You need JavaScript to view this

Sterilization of peat by gamma radiation

Journal Article:

Abstract

The effect of gamma-radiation on the survival of microorganisms has been quantified for the natural population of two types of peat. Data for several microbial types have been separately determined by regular plating and by indirect statistical probability estimates including, a wholly enclosed 'inverted-bottle' technique for higher dose levels to exclude any possibility of post-treatment contamination. The most persistent microorganisms at intermediate dosage (2.5-3.5 Mrad) were commonly a micrococcus (which closely resembled Micrococcus radiodurans) arthrobacter-like rods, myxobacteria and amoeboid forms. The persistent organisms all survived because of high resistance to ..gamma..-irradiation, not because of high initial numbers. The most numerous true bacteria (including spore-formers), actinomycetes, filamentous fungi and yeasts were all readily destroyed. Although the safety margin with the commercially recommended dose of 5 Mrad is low for some of the more resistant organisms, no change is justified at this stage since the organisms most likely to survive such a dose do not seem to seriously affect the subsequent growth and survival of rhizobia. Moreover there would be some risk of radiation-induced peat toxicity if higher doses were applied and some post-irradiation contamination will be difficult to avoid in commercial production.
Authors:
Parker, F E; Vincent, J M [1] 
  1. New South Wales Univ., Kensington (Australia). School of Microbiology
Publication Date:
Jan 01, 1981
Product Type:
Journal Article
Reference Number:
AIX-13-674963; EDB-82-105332
Resource Relation:
Journal Name: Plant Soil; (Netherlands); Journal Volume: 61:1/2
Subject:
63 RADIATION, THERMAL, AND OTHER ENVIRON. POLLUTANT EFFECTS ON LIVING ORGS. AND BIOL. MAT.; PEAT; MICROORGANISMS; RADIOSTERILIZATION; BACTERIA; BACTERIAL SPORES; EXTERNAL IRRADIATION; FUNGI; GAMMA RADIATION; GAMMA SOURCES; MICROCOCCUS RADIODURANS; QUANTITY RATIO; RADIOSENSITIVITY; SURVIVAL CURVES; YEASTS; ELECTROMAGNETIC RADIATION; ENERGY SOURCES; FOSSIL FUELS; FUELS; IONIZING RADIATIONS; IRRADIATION; MICROCOCCUS; ORGANIC MATTER; PLANTS; RADIATION SOURCES; RADIATIONS; SPORES; STERILIZATION; 560131* - Radiation Effects on Microorganisms- Basic Studies- (-1987)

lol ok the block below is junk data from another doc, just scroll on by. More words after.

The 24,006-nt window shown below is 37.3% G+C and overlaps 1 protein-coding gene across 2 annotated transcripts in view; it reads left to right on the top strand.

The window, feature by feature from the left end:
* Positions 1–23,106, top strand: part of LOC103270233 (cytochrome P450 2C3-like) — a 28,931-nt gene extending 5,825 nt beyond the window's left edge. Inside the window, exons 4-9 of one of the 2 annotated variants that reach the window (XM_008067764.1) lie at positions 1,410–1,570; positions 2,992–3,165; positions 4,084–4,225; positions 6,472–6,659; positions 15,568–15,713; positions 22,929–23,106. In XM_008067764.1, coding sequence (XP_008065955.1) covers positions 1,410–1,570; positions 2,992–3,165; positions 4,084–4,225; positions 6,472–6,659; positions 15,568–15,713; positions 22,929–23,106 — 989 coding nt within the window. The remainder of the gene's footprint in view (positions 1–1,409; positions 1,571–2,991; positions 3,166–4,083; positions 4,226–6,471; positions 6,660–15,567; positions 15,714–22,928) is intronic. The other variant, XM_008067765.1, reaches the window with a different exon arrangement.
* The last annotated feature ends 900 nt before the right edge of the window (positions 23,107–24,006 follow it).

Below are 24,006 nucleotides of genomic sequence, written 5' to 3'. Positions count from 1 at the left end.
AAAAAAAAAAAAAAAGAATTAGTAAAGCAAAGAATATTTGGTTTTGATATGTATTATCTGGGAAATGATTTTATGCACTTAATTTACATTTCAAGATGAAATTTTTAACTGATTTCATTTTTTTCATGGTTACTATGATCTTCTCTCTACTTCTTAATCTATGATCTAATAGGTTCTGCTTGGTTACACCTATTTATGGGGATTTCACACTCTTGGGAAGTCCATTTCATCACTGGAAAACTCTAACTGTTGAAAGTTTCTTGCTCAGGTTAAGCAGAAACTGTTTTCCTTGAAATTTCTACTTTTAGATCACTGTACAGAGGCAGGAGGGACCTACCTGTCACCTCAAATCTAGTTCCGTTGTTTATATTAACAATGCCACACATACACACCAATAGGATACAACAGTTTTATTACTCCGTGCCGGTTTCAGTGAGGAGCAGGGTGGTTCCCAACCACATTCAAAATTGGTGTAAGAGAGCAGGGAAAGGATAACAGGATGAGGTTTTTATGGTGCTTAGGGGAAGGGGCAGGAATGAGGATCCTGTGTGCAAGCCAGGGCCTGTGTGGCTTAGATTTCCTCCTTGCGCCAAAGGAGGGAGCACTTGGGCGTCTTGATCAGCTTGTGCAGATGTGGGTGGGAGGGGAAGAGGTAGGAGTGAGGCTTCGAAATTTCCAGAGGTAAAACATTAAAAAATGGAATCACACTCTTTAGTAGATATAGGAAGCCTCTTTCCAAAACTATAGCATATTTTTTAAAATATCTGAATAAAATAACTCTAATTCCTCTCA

OSTI ID:
5475424
Country of Origin:
Netherlands
Language:
English
Other Identifying Numbers:
Journal ID: CODEN: PLSOA
Submitting Site:
HEDB
Size:
Pages: 285-293
Announcement Date:

Journal Article:

Citation Formats

Parker, F E, and Vincent, J M. Sterilization of peat by gamma radiation. Netherlands: N. p., 1981. Web.
Parker, F E, & Vincent, J M. Sterilization of peat by gamma radiation. Netherlands.
Parker, F E, and Vincent, J M. 1981. "Sterilization of peat by gamma radiation." Netherlands.
@misc{etde_5475424,
title = {Sterilization of peat by gamma radiation}
author = {Parker, F E, and Vincent, J M}
abstractNote = {The effect of gamma-radiation on the survival of microorganisms has been quantified for the natural population of two types of peat. Data for several microbial types have been separately determined by regular plating and by indirect statistical probability estimates including, a wholly enclosed 'inverted-bottle' technique for higher dose levels to exclude any possibility of post-treatment contamination. The most persistent microorganisms at intermediate dosage (2.5-3.5 Mrad) were commonly a micrococcus (which closely resembled Micrococcus radiodurans) arthrobacter-like rods, myxobacteria and amoeboid forms. The persistent organisms all survived because of high resistance to ..gamma..-irradiation, not because of high initial numbers. The most numerous true bacteria (including spore-formers), actinomycetes, filamentous fungi and yeasts were all readily destroyed. Although the safety margin with the commercially recommended dose of 5 Mrad is low for some of the more resistant organisms, no change is justified at this stage since the organisms most likely to survive such a dose do not seem to seriously affect the subsequent growth and survival of rhizobia. Moreover there would be some risk of radiation-induced peat toxicity if higher doses were applied and some post-irradiation contamination will be difficult to avoid in commercial production.}
journal = {Plant Soil; (Netherlands)}
volume = {61:1/2}
journal type = {AC}
place = {Netherlands}
year = {1981}
month = {Jan}
}